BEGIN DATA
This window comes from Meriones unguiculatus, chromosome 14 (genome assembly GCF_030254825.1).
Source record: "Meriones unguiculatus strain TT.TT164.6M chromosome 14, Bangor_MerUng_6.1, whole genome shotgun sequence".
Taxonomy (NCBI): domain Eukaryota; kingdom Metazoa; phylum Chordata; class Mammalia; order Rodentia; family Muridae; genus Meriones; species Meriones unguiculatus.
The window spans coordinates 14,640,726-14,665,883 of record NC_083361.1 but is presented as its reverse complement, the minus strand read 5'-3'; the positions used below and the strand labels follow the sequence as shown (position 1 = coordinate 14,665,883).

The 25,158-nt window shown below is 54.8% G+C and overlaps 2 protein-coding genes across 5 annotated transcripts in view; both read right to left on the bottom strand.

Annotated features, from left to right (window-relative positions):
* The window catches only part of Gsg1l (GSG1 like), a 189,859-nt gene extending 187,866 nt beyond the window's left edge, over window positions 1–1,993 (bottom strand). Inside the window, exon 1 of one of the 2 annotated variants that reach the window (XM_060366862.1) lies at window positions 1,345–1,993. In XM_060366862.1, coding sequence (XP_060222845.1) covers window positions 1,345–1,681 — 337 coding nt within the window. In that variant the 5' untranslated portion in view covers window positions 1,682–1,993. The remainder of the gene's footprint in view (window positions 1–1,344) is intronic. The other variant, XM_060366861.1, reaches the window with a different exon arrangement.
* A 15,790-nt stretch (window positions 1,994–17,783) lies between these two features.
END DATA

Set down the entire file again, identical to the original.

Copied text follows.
This window comes from Meriones unguiculatus, chromosome 14 (genome assembly GCF_030254825.1).
Source record: "Meriones unguiculatus strain TT.TT164.6M chromosome 14, Bangor_MerUng_6.1, whole genome shotgun sequence".
Taxonomy (NCBI): domain Eukaryota; kingdom Metazoa; phylum Chordata; class Mammalia; order Rodentia; family Muridae; genus Meriones; species Meriones unguiculatus.
The window spans coordinates 14,640,726-14,665,883 of record NC_083361.1 but is presented as its reverse complement, the minus strand read 5'-3'; the positions used below and the strand labels follow the sequence as shown (position 1 = coordinate 14,665,883).

The 25,158-nt window shown below is 54.8% G+C and overlaps 2 protein-coding genes across 5 annotated transcripts in view; both read right to left on the bottom strand.

Annotated features, from left to right (window-relative positions):
* The window catches only part of Gsg1l (GSG1 like), a 189,859-nt gene extending 187,866 nt beyond the window's left edge, over window positions 1–1,993 (bottom strand). Inside the window, exon 1 of one of the 2 annotated variants that reach the window (XM_060366862.1) lies at window positions 1,345–1,993. In XM_060366862.1, coding sequence (XP_060222845.1) covers window positions 1,345–1,681 — 337 coding nt within the window. In that variant the 5' untranslated portion in view covers window positions 1,682–1,993. The remainder of the gene's footprint in view (window positions 1–1,344) is intronic. The other variant, XM_060366861.1, reaches the window with a different exon arrangement.
* A 15,790-nt stretch (window positions 1,994–17,783) lies between these two features.